Greyhound, the country’s largest intercity bus provider, will soon move to Wichita’s downtown transit center.
Greyhound has owned its building at 312 S. Broadway since 1961, but in the next few months, it will build a 150-square-foot kiosk just a couple of blocks away inside the city’s transit center at 214 S. Topeka.
Work on the kiosk is slated to start soon.
The Dallas-based company is leasing the space at the transit center from the city for $24,000 a year for 10 years, according to city documents. It will pay 25 percent of utility charges for the transit center.
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The lease agreement says Greyhound will use two bus parking spaces in express lanes that are not being used by city buses.
Greyhound services and routes out of Wichita will not change, said Randal Levingston, corporate real estate manager for Greyhound.
“It’s good timing for Greyhound, and services will remain the same. ... Wichita serves a lot of connections for us, and it’s still a viable service,” Levingston said.
It streamlines services for passengers to have the two bus operators share a space, said Steve Spade, transit director for the city. The two systems have the same needs for a facility and have some shared passengers.
“It just makes it that much more convenient for passengers as we’re doing physical improvements to downtown,” Spade said.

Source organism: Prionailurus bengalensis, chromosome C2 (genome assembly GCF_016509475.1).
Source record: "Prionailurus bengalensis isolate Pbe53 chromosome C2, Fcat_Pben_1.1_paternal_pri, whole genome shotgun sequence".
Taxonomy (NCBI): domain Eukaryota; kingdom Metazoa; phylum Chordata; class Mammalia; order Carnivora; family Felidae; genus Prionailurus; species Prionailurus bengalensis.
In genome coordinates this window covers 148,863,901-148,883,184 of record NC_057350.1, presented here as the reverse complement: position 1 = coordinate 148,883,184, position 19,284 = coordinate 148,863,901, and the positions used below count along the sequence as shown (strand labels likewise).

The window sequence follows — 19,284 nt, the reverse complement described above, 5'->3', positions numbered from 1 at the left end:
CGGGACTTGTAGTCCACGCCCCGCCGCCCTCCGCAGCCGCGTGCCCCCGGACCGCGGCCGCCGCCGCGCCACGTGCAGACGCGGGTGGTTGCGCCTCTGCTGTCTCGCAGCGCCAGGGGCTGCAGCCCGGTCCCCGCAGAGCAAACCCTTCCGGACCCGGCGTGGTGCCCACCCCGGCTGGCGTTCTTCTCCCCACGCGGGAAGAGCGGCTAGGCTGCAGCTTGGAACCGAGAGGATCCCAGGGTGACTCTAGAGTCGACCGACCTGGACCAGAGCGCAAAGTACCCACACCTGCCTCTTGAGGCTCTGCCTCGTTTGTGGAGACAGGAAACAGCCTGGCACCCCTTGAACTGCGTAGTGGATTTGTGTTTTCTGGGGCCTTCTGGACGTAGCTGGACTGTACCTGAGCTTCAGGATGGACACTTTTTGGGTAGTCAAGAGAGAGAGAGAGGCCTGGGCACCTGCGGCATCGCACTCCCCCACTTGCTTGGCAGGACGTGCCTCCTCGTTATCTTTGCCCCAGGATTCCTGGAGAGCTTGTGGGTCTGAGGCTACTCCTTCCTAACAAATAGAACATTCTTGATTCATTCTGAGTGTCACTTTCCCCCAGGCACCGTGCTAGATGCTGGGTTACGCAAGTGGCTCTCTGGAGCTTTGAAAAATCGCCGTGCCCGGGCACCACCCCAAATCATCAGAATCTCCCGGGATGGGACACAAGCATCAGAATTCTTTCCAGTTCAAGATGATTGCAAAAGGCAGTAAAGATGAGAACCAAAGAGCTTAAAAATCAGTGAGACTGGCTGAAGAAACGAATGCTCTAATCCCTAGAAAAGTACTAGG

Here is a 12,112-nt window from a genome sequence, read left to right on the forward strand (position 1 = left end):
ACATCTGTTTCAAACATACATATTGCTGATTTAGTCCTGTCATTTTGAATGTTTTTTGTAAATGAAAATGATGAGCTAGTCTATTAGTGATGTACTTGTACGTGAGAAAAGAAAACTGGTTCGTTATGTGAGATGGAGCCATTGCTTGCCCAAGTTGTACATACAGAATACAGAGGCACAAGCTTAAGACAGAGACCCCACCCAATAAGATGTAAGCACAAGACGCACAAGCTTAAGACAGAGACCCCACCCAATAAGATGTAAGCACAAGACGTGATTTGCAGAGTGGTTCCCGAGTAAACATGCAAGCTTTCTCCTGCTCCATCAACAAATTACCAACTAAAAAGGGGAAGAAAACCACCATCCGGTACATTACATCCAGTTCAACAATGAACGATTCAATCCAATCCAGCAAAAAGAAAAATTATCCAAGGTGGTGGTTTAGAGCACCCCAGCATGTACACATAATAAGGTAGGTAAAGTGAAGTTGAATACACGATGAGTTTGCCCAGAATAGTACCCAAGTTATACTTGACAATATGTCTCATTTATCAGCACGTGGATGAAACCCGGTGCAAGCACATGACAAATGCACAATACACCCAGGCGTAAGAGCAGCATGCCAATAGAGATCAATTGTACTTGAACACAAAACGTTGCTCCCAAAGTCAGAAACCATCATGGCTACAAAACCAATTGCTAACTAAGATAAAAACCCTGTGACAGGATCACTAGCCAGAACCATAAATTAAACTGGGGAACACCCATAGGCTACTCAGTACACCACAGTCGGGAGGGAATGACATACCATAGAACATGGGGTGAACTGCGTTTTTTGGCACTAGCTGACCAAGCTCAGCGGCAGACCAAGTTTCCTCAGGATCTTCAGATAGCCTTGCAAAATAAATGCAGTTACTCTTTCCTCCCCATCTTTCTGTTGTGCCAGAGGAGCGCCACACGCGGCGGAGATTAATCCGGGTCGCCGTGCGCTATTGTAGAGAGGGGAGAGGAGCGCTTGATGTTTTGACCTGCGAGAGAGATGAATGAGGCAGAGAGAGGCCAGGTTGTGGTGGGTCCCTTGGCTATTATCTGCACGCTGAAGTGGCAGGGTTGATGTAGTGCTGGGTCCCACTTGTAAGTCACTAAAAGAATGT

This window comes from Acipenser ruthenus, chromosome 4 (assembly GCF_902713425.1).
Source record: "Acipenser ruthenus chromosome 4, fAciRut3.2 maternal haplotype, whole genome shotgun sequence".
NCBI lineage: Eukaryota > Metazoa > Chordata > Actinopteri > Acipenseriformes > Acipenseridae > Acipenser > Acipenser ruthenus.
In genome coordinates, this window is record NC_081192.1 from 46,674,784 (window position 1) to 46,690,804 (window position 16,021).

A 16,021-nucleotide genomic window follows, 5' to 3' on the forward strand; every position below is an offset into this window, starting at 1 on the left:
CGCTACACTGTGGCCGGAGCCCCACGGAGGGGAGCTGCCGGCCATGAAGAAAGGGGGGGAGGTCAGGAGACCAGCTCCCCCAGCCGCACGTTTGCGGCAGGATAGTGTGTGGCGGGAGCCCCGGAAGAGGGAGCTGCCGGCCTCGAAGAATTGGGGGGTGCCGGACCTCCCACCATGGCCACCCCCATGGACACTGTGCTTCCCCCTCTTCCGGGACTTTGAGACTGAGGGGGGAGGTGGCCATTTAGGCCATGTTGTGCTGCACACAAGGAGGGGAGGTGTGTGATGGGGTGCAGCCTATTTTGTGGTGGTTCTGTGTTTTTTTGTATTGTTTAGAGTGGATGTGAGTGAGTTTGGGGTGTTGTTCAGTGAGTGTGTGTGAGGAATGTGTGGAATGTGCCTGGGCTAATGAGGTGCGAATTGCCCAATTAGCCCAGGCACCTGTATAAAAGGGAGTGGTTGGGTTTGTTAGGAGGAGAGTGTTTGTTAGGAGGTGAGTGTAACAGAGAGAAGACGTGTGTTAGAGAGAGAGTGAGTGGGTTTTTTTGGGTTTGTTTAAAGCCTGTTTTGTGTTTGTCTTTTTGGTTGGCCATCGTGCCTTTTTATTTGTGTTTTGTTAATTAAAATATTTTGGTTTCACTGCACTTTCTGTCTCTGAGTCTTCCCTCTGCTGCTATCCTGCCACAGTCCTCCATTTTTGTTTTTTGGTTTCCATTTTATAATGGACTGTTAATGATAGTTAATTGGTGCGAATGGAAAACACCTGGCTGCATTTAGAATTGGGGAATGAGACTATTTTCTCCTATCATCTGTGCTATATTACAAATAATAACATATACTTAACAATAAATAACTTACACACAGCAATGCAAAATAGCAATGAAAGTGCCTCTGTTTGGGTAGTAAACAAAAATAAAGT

The building Greyhound has occupied downtown for more than 50 years is “old, does not meet the needs of Greyhound in its current configuration and has high maintenance costs,” according to city documents.
“The building is aged. Some maintenance needs to be performed. Anyone interested in purchasing it could make repairs and continue operations. But for our purposes right now, it didn’t fit,” Levingston said.
“That particular corridor on Broadway is a prime corridor for entryway into the city. It’s a great opportunity to bring in a development that works better.”
He said some potential buyers have approached Greyhound, but no deals have been signed.
Wichita Transit and Greyhound have had discussions about leasing city space since 2012.
An exact date for the move has not yet been set and is largely dependent on when kiosk construction is completed.
Because Greyhound operates on extended hours and on Sundays when city transit doesn’t, there will be additional security at the transit center during those times, Spade said.
Greyhound has direct routes from Wichita to Topeka and Oklahoma City, according to its website. It also subcontracts with BeeLine Express to provide service to other cities within Kansas and Colorado.
Greyhound was founded in 1914 and has nearly 18 million passengers each year.